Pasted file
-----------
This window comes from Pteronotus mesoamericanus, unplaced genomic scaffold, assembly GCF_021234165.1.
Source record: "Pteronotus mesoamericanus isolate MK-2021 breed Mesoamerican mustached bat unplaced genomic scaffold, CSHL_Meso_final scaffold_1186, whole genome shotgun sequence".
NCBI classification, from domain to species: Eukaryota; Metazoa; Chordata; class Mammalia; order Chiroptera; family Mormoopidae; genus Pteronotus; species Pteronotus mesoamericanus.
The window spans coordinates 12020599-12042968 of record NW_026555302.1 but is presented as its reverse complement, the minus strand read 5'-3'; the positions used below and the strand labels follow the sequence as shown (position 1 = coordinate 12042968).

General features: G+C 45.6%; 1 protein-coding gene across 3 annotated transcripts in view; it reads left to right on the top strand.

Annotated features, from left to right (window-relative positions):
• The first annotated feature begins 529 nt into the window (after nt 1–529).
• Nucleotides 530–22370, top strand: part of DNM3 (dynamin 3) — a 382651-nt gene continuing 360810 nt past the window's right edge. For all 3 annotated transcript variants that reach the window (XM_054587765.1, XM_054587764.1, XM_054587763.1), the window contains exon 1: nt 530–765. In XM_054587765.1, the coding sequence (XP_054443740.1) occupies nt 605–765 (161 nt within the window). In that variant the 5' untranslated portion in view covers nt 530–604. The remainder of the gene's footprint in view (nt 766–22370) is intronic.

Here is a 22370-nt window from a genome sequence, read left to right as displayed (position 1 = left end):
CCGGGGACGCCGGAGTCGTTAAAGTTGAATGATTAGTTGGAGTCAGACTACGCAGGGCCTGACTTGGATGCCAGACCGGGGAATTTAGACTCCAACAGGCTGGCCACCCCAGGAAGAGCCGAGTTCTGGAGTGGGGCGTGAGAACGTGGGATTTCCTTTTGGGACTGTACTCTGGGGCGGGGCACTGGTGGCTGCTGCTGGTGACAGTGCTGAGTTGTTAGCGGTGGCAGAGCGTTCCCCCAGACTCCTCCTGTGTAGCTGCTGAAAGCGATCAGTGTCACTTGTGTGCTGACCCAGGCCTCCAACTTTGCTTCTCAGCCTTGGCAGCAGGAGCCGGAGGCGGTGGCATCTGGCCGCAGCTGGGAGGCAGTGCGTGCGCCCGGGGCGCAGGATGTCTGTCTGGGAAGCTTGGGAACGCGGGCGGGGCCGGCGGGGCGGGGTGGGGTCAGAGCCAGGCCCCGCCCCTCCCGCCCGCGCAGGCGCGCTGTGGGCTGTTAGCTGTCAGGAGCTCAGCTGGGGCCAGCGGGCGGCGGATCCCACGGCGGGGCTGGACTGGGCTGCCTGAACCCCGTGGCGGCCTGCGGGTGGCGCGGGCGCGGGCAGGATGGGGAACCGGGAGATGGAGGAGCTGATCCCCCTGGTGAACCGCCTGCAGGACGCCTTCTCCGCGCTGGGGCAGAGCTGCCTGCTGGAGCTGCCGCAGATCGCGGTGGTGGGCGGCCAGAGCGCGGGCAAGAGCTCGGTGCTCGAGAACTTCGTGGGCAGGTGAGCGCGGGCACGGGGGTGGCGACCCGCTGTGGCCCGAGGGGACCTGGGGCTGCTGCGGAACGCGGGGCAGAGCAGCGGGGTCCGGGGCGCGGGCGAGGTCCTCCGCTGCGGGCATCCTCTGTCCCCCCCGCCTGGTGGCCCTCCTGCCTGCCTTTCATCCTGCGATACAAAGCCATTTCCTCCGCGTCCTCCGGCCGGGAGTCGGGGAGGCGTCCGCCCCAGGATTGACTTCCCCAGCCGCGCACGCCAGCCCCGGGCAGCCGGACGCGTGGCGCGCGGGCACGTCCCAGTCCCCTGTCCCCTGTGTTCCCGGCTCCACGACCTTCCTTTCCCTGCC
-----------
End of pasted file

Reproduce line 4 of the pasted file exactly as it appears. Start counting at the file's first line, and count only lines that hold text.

The window spans coordinates 12020599-12042968 of record NW_026555302.1 but is presented as its reverse complement, the minus strand read 5'-3'; the positions used below and the strand labels follow the sequence as shown (position 1 = coordinate 12042968).